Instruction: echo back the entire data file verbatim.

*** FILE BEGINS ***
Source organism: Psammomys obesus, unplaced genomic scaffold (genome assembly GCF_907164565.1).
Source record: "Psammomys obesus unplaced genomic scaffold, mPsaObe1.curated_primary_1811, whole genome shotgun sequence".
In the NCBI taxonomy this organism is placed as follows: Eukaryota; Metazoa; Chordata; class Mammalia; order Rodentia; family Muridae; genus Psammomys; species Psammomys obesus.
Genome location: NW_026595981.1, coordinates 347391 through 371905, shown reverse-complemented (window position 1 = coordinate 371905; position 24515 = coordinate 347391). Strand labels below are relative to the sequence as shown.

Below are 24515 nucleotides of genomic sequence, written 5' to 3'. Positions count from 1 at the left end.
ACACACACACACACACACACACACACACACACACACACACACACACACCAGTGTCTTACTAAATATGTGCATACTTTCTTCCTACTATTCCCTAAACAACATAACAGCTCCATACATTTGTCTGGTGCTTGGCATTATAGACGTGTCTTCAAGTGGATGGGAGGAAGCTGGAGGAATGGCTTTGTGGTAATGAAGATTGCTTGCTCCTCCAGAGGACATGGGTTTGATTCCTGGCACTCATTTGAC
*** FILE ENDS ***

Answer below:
Source organism: Psammomys obesus, unplaced genomic scaffold (genome assembly GCF_907164565.1).
Source record: "Psammomys obesus unplaced genomic scaffold, mPsaObe1.curated_primary_1811, whole genome shotgun sequence".
In the NCBI taxonomy this organism is placed as follows: Eukaryota; Metazoa; Chordata; class Mammalia; order Rodentia; family Muridae; genus Psammomys; species Psammomys obesus.
Genome location: NW_026595981.1, coordinates 347391 through 371905, shown reverse-complemented (window position 1 = coordinate 371905; position 24515 = coordinate 347391). Strand labels below are relative to the sequence as shown.

Below are 24515 nucleotides of genomic sequence, written 5' to 3'. Positions count from 1 at the left end.
ACACACACACACACACACACACACACACACACACACACACACACACACCAGTGTCTTACTAAATATGTGCATACTTTCTTCCTACTATTCCCTAAACAACATAACAGCTCCATACATTTGTCTGGTGCTTGGCATTATAGACGTGTCTTCAAGTGGATGGGAGGAAGCTGGAGGAATGGCTTTGTGGTAATGAAGATTGCTTGCTCCTCCAGAGGACATGGGTTTGATTCCTGGCACTCATTTGAC